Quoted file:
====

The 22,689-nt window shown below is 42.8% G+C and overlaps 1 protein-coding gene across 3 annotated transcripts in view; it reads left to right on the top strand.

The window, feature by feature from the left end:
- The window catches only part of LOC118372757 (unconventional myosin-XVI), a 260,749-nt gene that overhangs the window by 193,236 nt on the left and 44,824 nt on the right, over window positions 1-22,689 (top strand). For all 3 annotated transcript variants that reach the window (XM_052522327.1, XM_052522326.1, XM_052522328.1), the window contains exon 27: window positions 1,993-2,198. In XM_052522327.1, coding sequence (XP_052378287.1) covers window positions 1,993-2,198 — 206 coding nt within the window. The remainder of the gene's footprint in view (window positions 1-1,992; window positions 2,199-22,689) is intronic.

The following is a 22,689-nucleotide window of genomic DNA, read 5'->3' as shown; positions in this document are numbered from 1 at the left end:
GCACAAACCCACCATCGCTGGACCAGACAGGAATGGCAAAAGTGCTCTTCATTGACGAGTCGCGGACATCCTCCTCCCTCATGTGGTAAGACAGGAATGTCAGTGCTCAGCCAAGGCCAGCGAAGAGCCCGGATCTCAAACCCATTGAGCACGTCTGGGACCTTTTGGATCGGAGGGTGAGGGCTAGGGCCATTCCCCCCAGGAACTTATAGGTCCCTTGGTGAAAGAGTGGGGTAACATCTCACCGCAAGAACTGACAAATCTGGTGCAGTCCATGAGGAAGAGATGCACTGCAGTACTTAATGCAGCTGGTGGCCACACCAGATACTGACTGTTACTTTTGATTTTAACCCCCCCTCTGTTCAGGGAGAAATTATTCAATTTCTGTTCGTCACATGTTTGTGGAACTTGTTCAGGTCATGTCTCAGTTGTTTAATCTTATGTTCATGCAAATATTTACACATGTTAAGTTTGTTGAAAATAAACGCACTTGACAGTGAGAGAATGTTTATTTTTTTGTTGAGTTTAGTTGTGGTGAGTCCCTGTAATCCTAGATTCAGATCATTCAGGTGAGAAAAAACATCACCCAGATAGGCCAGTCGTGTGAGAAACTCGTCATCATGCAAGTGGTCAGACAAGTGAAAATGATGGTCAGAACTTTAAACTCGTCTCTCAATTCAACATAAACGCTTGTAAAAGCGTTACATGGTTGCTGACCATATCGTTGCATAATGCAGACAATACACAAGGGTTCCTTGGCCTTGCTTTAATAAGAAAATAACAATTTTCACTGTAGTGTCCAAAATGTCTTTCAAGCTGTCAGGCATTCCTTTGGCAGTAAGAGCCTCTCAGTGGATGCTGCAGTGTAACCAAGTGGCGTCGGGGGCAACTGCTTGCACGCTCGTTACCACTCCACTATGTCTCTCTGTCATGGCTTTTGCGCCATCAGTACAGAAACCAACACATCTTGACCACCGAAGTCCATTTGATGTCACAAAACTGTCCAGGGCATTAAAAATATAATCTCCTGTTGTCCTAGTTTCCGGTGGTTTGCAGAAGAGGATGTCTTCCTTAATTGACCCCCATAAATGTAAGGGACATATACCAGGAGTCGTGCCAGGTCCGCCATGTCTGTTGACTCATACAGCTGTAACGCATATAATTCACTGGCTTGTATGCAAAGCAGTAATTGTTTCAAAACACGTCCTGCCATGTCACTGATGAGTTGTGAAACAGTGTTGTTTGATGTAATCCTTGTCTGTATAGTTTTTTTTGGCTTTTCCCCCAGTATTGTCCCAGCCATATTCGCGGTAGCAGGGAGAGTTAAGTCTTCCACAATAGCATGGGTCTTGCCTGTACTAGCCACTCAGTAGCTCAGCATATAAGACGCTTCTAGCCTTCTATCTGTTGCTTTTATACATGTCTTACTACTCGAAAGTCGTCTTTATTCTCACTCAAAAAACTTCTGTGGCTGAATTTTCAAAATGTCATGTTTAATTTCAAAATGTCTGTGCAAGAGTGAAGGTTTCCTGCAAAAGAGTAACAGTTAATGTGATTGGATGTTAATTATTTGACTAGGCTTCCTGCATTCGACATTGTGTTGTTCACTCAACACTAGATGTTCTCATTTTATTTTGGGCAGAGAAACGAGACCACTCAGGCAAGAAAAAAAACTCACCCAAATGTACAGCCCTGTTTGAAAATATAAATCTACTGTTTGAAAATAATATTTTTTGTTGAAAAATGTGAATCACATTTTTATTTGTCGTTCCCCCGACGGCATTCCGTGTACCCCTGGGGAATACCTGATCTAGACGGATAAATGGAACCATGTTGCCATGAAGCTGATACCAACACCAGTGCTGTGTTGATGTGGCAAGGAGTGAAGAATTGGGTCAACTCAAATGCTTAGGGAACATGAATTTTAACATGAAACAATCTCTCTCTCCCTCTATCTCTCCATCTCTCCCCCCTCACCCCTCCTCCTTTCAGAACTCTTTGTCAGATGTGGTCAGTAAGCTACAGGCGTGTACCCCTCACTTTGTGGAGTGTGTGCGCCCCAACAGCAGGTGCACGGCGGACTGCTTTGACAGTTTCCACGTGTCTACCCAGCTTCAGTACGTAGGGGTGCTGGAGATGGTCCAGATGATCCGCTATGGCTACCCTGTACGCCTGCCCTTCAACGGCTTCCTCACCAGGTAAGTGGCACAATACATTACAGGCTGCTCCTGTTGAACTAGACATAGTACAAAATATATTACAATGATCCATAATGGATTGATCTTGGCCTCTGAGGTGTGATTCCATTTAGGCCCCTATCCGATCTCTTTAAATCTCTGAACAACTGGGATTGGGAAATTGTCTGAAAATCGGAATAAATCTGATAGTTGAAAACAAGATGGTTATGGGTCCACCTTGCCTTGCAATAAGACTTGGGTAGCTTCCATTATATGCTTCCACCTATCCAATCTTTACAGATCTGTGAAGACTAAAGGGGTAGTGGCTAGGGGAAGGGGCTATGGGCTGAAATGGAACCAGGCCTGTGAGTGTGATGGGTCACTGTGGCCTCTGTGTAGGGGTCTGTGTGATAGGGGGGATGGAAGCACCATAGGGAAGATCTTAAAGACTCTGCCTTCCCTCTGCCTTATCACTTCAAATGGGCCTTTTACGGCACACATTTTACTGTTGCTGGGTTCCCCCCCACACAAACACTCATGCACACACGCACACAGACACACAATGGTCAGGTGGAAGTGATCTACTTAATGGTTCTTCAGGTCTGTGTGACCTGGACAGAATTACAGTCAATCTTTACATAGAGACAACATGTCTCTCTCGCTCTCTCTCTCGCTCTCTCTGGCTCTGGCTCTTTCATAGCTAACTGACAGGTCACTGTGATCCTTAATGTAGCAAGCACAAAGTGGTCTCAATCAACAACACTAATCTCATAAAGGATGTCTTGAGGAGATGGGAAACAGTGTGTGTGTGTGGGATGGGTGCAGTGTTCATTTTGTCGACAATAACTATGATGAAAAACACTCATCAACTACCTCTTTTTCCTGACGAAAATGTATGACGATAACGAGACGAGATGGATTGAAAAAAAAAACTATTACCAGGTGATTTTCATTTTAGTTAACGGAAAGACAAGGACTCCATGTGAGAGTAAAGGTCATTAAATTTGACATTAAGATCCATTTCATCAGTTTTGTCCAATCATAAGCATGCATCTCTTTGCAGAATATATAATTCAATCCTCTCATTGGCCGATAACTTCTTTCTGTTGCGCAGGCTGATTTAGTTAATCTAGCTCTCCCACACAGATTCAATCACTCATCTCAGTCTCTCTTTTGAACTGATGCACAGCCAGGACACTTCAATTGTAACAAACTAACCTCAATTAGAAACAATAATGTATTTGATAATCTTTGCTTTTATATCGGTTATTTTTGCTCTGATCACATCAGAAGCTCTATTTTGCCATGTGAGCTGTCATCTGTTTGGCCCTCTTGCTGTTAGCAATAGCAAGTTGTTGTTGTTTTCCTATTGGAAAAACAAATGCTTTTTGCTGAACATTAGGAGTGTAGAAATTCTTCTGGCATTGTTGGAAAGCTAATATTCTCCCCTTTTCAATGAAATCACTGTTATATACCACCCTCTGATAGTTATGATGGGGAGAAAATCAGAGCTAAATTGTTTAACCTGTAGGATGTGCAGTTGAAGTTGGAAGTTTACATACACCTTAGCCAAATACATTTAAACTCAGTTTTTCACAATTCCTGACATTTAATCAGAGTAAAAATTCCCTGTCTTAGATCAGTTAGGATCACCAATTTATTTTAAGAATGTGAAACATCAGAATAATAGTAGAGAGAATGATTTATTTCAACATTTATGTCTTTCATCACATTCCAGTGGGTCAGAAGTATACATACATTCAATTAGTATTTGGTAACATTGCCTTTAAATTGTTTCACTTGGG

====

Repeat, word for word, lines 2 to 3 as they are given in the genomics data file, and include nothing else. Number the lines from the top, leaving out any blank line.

The window, feature by feature from the left end:
- The window catches only part of LOC118372757 (unconventional myosin-XVI), a 260,749-nt gene that overhangs the window by 193,236 nt on the left and 44,824 nt on the right, over window positions 1-22,689 (top strand). For all 3 annotated transcript variants that reach the window (XM_052522327.1, XM_052522326.1, XM_052522328.1), the window contains exon 27: window positions 1,993-2,198. In XM_052522327.1, coding sequence (XP_052378287.1) covers window positions 1,993-2,198 — 206 coding nt within the window. The remainder of the gene's footprint in view (window positions 1-1,992; window positions 2,199-22,689) is intronic.